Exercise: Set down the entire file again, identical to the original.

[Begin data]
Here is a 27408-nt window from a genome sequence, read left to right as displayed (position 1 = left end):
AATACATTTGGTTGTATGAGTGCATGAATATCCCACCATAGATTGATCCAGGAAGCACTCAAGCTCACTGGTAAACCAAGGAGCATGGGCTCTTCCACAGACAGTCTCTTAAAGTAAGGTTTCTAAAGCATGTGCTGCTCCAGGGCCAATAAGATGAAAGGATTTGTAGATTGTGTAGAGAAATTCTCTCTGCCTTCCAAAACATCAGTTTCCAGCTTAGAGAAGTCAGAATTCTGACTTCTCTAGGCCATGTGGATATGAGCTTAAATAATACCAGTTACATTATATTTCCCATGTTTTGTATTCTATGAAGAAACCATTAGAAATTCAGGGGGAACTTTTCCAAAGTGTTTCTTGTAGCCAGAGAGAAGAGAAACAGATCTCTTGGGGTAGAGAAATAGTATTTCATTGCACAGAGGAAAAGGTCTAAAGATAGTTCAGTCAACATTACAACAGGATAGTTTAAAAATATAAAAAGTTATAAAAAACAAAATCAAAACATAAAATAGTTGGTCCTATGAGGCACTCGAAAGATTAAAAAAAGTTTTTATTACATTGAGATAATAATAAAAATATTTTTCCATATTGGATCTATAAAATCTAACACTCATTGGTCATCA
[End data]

Here is a 27408-nt window from a genome sequence, read left to right as displayed (position 1 = left end):
AATACATTTGGTTGTATGAGTGCATGAATATCCCACCATAGATTGATCCAGGAAGCACTCAAGCTCACTGGTAAACCAAGGAGCATGGGCTCTTCCACAGACAGTCTCTTAAAGTAAGGTTTCTAAAGCATGTGCTGCTCCAGGGCCAATAAGATGAAAGGATTTGTAGATTGTGTAGAGAAATTCTCTCTGCCTTCCAAAACATCAGTTTCCAGCTTAGAGAAGTCAGAATTCTGACTTCTCTAGGCCATGTGGATATGAGCTTAAATAATACCAGTTACATTATATTTCCCATGTTTTGTATTCTATGAAGAAACCATTAGAAATTCAGGGGGAACTTTTCCAAAGTGTTTCTTGTAGCCAGAGAGAAGAGAAACAGATCTCTTGGGGTAGAGAAATAGTATTTCATTGCACAGAGGAAAAGGTCTAAAGATAGTTCAGTCAACATTACAACAGGATAGTTTAAAAATATAAAAAGTTATAAAAAACAAAATCAAAACATAAAATAGTTGGTCCTATGAGGCACTCGAAAGATTAAAAAAAGTTTTTATTACATTGAGATAATAATAAAAATATTTTTCCATATTGGATCTATAAAATCTAACACTCATTGGTCATCA